Who Is Ed Royce? California Republican Representative Will Not Seek Re-Election

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Committee chairman Representative Ed Royce listens to testimony from Thae Yong-ho, former chief of mission at the North Korean embassy in the United Kingdom, during a House Foreign Affairs Committee hearing. Royce said on Monday that he won’t seek re-election after he finishes his 13th term in the House of Representatives. Drew Angerer/Getty Images

GOP Representative Ed Royce of California announced Monday he won't seek re-election after he finishes his 13th term in the House.

"It's truly an honor to represent the people of California's 39th Congressional District. Every day, it's my mission to fight for freedom, opportunity and a limited government," Royce wrote in a press release.

"In recent years, we've made a real difference. From Sacramento to Washington, we've enacted critical reforms to combat the modern day slavery of human trafficking," he added.

Royce was already planning to step down as the chairman of the House Foreign Affairs Committee this year, saying he would spend his final year on the "urgent threats facing our nation." He becomes the 29th House Republican to stop seeking re-election this year, compared to 14 Democrats.

"With this in mind, and with the support of my wife Marie, I have decided not to seek reelection in November," he said.

It’s truly an honor to represent the people of California’s 39th Congressional District. My full statement on the decision not to seek reelection this November: pic.twitter.com/hGRW7rLWGZ

— Ed Royce (@RepEdRoyce) January 8, 2018

His soon-to-be vacant seat will likely prompt a contested race in the 2018 elections. In the presidential election, Democrat Hillary Clinton defeated Republican Donald Trump, which led Democrats to latch on to Southern California with hopes that they could flip those districts, according to ABC news.

The area Royce represents is a pretty big swing district for the state, bringing the attention of both parties. The Daily Kos reported that his district voted for presidential candidate Mitt Romney over Barack Obama 51-47, but backed Clinton 52-43 in 2016.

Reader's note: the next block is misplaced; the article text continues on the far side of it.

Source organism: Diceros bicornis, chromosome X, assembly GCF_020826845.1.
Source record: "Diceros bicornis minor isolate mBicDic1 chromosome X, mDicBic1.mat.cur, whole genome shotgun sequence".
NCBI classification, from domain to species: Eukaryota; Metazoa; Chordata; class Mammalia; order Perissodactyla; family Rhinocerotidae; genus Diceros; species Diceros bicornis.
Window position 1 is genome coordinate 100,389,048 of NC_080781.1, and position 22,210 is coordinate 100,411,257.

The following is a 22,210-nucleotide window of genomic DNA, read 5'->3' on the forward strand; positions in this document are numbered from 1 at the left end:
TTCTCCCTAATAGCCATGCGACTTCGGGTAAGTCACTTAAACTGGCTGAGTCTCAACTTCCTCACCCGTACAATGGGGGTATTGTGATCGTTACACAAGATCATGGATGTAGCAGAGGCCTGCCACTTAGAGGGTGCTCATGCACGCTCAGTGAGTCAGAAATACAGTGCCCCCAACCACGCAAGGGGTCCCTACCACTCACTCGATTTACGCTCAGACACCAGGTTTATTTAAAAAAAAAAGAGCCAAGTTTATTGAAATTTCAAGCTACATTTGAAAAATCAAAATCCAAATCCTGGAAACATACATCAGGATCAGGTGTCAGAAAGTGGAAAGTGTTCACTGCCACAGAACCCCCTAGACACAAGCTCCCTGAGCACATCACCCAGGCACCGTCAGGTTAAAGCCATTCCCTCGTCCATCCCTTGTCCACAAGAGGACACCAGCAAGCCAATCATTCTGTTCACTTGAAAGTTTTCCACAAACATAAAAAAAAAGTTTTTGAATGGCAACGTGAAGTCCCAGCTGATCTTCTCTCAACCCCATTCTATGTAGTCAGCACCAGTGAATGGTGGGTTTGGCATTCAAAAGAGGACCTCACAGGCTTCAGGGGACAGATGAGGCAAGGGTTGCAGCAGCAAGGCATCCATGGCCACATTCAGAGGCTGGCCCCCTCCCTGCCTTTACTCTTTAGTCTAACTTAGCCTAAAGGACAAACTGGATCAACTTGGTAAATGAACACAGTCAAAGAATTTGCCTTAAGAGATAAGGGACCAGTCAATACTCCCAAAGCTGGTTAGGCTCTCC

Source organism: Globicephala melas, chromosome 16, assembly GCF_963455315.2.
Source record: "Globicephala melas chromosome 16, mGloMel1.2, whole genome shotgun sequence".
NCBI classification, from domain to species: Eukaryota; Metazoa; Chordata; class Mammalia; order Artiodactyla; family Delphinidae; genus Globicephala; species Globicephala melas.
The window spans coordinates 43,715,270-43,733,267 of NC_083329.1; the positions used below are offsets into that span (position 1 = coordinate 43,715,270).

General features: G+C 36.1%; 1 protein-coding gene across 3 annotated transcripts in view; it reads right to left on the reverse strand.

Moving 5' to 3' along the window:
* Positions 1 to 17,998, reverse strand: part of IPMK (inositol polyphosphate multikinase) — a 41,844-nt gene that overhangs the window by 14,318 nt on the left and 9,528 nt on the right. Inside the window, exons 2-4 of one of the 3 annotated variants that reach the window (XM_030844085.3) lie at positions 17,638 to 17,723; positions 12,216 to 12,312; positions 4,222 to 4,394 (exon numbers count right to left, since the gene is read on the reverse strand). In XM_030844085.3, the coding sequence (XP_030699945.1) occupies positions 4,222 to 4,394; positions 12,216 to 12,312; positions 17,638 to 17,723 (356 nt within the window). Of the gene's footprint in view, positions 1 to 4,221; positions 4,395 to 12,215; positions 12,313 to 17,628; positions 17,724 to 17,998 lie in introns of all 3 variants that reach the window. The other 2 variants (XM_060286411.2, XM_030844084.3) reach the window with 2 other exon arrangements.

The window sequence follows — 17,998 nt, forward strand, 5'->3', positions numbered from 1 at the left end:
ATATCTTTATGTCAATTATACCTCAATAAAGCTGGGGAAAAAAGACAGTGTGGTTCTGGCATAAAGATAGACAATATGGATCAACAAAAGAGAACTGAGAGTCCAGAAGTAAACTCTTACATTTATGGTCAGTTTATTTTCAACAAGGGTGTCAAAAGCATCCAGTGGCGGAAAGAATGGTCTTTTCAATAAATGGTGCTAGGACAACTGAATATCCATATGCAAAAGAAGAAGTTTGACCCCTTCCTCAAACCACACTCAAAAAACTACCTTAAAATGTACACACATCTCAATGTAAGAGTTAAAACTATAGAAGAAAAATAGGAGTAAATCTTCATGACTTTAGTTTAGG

Before his announcement, it looked like Royce might be running for re-election. ABC News reports that, in September, he had $3.4 million ready in his campaign account. Today's decision, however, came as a surprise to Royce's peers.

"It wasn't a re-election problem, that's for sure," Republican National Committeeman Shawn Steel told ABC News. He also called Royce's announcement "a shocker."

Ed Royce is a really big retirement for the Democrats. Clinton won his district by 9 points; He won by 15 points, was still considered lean R by ratings folks. Not anymore.

— Nate Cohn (@Nate_Cohn) January 8, 2018

"Ed Royce is a really big retirement for the Democrats," The New York Times reporter Nate Cohn tweeted Monday evening. "Clinton won his district by 9 points; He won by 15 points, was still considered lean R by ratings folks. Not anymore."

Royce says he plans to stay in California after he retires."Orange County will always be home to Marie and me, and we look forward to being with all our friends at Lunar New Years, Korean American Days, Fourth of Julys, and many other community events for years to come."

According to his online bio, Royce was chosen to lead the House Foreign Affairs Committee since January 2013. He wrote and passed the Interstate Stalking Punishment and Prevention Act in 1996 and played an active role in enacting the 2003 AMBER Alert legislation.